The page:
I have never heard the observation that politicians are insulated from the punishment (or lack thereof) decisions they make. I can't imagine why, as it has the ring of Truth.

IMHO, there is a not terribly long laundry list of crimes that deserve extended confinement. We can make a concession to the possibility that there may have been limits to perpetrators' ability to make correct decisions.

Meaning it is well within the realm of human decency to make confinement acceptably comfortable.

And long.

June 25, 2006 1:30 PM  
Blogger Harry Eagar said...

Decency ought to be a reciprocal relation. Otherwise, it's hard to distinguish from being a chump.

I don't believe in rehabilitation, though I have (rarely) seen it happen among people I know.

This applies as well to drug rehab as crime rehab.

One question, seldom correctly posed, is how we evaluate the dangerousness of offenders.

Sneak thieves are not physically dangerous and, except rarely, don't steal much. But their likelihood of sneaking again is close to 100%.

I would favor life incarceration for them.

On the other hand, cold-blooded killers are physically very dangerous but not always likely to repeat.

I recall a case 30 years ago in which a man killed his mother. He disliked her. He was unlikely ever to dislike anyone else to that degree, and was -- from the point of view of those who think recidivism is the controlling factor -- eligible to be set free. He was not.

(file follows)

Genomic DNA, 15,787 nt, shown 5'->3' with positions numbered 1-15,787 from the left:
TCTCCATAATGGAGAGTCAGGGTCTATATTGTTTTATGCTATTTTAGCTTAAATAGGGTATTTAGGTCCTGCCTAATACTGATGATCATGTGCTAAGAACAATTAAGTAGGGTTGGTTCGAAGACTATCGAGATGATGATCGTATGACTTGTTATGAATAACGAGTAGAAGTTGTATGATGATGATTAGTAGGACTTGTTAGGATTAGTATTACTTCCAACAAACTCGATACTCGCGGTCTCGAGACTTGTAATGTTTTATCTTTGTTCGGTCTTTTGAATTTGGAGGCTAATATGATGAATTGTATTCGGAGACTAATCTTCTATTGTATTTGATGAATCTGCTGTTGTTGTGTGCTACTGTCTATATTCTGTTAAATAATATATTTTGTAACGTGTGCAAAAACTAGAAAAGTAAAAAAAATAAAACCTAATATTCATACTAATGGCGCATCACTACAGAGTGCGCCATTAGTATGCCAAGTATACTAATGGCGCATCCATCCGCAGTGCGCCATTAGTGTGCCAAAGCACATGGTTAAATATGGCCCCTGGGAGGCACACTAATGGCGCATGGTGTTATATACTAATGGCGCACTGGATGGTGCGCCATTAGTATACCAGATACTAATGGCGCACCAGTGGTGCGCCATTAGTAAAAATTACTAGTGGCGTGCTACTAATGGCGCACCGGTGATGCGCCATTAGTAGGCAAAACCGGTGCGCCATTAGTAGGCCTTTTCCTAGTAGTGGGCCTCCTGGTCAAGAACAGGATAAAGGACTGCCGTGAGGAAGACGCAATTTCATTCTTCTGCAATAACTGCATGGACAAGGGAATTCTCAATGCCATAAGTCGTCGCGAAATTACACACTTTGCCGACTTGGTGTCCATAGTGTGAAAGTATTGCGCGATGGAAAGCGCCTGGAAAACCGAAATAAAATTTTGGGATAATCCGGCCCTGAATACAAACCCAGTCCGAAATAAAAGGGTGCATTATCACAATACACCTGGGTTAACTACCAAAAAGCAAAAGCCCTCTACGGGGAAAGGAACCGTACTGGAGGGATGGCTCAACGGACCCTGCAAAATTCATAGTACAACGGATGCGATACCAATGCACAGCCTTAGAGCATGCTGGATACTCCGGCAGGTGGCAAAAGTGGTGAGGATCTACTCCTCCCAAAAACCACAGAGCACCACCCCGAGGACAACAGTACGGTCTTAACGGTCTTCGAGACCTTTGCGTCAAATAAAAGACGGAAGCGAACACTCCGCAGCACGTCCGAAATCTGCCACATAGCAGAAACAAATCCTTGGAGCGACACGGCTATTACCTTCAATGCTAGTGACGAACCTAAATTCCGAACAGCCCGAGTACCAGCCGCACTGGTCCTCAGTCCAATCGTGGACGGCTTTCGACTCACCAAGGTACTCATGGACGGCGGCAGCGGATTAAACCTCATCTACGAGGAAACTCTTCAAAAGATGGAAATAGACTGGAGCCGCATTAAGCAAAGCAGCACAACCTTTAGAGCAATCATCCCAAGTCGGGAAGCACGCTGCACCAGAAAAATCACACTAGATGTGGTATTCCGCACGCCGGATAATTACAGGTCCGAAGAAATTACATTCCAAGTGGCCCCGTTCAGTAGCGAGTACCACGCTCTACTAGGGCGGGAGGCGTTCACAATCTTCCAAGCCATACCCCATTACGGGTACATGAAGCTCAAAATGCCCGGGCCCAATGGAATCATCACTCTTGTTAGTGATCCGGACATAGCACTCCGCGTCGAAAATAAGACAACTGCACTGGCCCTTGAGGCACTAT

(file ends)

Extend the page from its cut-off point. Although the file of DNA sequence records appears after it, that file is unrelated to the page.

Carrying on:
I also have often heard, from opponents of the death penalty, that the perp was not out to kill anyone. It was a 'botched robbery' or whatnot.

This, weirdly, is taken to mitigate the crime.

I take the opposite view. The man who is so irresponsible that he will take a pistol into a Stop N Rob for the chance to score fifty bucks, heedless of the possible outcomes, is almost the most dangerous of all criminals. I would execute anybody who kills for $50, under every circumstance.

June 25, 2006 5:22 PM  
Blogger M Ali said...

The biggest factor behind lenient sentencing isn't overly liberal attitudes towards crime but severe overcrowding of existing jails.

That's due in large part to the closing of mental health hospitals and the lack of drug rehab centres.

June 26, 2006 3:53 AM  
Blogger Brit said...

There are far more repeat offenders than reformed characters coming out of prison, but reform does occasionally happen.

Often that's because they find Jesus when in gaol, funnily enough.

Harry's comments about the relative 'danger' of murderers reminds me of comments made by John Mortimer. He claimed that murder was the easiest crime to forgive, since whereas burglers and bank robbers are impossible to sympathise with, we all have someone we'd like to bump off...

June 26, 2006 8:02 AM  

Post a Comment

<< Home